The first use of a brand was just that - 'a brand', a mark of ownership on cattle. Later, trademarks were used to define individual products. The red triangle of BASS, the first trademark registered in England in 1777, was designed to help the illiterate drinker recognise Mr William Bass's Fine India Pale Ale from other inferior products.
Over the years branding has come to mean something slightly different though. Wally Olins, a leading authority on branding, defines it as an organisation's 'personality'.
McDonalds all over the planet selling chips that look the same perhaps. Doesn't apply to me I hear you say, contains the word 'corporate', and I'm just a small business.
Let's call it business identity instead then. But before we go any further, let's be clear on the difference between brand and business identity. The identity is the look of the business, the way it integrates, how it is organised and its ethics. The brand is more about emotions, the trust and confidence people have in it.
Your business identity is a means of identifying and distinguishing your products or services from millions of other businesses, and most importantly, your competitors. It can address individuality, quality, intention and focus.
Once your identity is established and recognised it becomes your brand. With a strong brand, business also gets much easier as an emotional connection is created between the company name and the customer.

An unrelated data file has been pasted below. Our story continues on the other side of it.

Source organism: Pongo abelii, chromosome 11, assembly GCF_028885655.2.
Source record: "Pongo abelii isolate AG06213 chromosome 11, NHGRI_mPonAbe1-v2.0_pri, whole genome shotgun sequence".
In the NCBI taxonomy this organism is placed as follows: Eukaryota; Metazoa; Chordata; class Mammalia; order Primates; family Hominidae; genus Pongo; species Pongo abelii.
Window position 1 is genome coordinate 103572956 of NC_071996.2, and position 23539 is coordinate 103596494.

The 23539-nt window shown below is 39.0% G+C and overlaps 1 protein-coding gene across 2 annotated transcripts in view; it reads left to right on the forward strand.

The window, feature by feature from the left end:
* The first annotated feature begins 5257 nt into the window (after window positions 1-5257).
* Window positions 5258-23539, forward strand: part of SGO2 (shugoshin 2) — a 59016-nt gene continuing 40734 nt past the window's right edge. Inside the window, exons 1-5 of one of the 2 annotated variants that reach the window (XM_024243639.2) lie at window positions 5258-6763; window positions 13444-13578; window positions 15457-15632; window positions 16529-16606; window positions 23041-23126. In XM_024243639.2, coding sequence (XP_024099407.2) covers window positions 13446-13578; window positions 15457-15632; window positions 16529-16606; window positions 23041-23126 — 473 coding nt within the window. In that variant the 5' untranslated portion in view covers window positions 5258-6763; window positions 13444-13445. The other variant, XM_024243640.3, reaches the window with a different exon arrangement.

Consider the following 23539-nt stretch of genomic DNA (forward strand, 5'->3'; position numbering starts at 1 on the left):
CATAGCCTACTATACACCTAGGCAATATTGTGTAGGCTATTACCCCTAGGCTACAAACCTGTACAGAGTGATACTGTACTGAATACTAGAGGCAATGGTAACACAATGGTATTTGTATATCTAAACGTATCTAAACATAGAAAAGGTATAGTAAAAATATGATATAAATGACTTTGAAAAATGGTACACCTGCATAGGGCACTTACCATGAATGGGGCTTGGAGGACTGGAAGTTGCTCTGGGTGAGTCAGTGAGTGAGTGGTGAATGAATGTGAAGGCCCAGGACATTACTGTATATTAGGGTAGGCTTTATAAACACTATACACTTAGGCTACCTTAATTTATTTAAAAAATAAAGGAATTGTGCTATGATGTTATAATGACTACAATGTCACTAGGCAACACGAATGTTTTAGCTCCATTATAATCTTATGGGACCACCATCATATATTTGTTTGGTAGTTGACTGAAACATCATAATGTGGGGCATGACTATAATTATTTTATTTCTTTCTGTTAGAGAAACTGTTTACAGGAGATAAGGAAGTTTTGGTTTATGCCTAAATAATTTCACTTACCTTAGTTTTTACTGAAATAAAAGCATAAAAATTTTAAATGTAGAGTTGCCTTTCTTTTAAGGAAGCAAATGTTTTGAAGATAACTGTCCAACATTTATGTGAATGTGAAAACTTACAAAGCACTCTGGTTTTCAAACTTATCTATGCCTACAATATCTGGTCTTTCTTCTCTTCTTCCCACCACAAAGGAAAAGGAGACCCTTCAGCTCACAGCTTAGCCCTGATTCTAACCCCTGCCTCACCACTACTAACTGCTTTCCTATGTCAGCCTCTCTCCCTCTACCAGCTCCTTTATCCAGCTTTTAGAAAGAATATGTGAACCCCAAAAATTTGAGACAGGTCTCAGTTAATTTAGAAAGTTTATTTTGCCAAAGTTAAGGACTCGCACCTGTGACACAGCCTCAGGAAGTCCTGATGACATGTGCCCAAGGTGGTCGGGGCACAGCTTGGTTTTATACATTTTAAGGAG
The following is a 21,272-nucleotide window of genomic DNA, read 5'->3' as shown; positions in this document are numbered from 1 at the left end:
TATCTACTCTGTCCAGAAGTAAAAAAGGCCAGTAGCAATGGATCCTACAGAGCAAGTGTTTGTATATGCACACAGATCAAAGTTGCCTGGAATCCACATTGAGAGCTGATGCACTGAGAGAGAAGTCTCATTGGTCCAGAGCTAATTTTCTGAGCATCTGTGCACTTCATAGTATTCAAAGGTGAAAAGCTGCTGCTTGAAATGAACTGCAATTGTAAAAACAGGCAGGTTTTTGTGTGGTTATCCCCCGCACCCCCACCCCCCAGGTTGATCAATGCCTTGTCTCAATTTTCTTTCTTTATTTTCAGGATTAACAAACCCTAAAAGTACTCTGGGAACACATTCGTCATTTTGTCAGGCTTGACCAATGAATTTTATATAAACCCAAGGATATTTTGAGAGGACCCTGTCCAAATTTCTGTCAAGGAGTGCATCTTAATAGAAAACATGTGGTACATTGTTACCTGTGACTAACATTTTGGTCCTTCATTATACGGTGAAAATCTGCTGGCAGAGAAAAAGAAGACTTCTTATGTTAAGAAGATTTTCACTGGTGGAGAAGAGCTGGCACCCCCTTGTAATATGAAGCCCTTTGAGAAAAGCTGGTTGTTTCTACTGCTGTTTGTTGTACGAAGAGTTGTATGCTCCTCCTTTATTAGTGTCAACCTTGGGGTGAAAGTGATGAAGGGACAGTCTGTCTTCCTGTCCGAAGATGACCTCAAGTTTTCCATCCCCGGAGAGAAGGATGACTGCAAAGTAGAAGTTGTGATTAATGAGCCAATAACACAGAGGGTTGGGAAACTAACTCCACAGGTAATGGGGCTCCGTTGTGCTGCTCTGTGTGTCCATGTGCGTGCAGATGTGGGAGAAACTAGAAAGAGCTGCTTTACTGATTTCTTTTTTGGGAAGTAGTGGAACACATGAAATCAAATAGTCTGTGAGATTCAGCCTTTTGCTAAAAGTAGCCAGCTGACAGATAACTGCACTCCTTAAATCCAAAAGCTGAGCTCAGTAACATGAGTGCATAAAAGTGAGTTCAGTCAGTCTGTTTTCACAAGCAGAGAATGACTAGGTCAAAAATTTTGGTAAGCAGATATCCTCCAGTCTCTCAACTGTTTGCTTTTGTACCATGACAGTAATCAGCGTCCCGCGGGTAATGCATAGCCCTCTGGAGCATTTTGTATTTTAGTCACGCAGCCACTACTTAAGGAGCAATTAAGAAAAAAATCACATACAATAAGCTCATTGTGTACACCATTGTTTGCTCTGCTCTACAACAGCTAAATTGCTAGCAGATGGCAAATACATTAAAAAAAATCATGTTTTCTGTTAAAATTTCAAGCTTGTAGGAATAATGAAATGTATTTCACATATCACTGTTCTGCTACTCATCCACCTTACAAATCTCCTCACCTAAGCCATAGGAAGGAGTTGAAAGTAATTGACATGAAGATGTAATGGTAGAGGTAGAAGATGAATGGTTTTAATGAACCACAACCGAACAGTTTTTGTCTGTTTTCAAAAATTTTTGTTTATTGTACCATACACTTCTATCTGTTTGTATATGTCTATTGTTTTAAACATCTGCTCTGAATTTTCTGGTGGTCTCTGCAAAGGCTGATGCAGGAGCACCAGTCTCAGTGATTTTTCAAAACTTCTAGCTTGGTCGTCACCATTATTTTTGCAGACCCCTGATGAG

Let's look at a typical company on a day-to-day basis. It doesn't matter whether you are a multi-national or work from home alone. Some questions to ask yourself.
What type of company is it? Are there other companies offering the same services? Do your employees understand what the company does and where the company is going? Simple things... what does the company's invoices look like, how do company representatives dress, how do different people within the company answer the phone? How often is your website updated? etc etc.
Look at each and every area of your business and it soon becomes apparent how important branding is. Now get someone else to do it to discover all the things you take for granted. An experienced graphic designer can help you here.
The first thing most people associate with identity is the logo. There is much criticism about the amount of money spent by some companies on having a logo designed. What value would you put on the icon which represents, co-ordinates and helps your company sell its products? You'll probably spend thousands on marketing and advertising, don't you think you ought to have something good in the first place?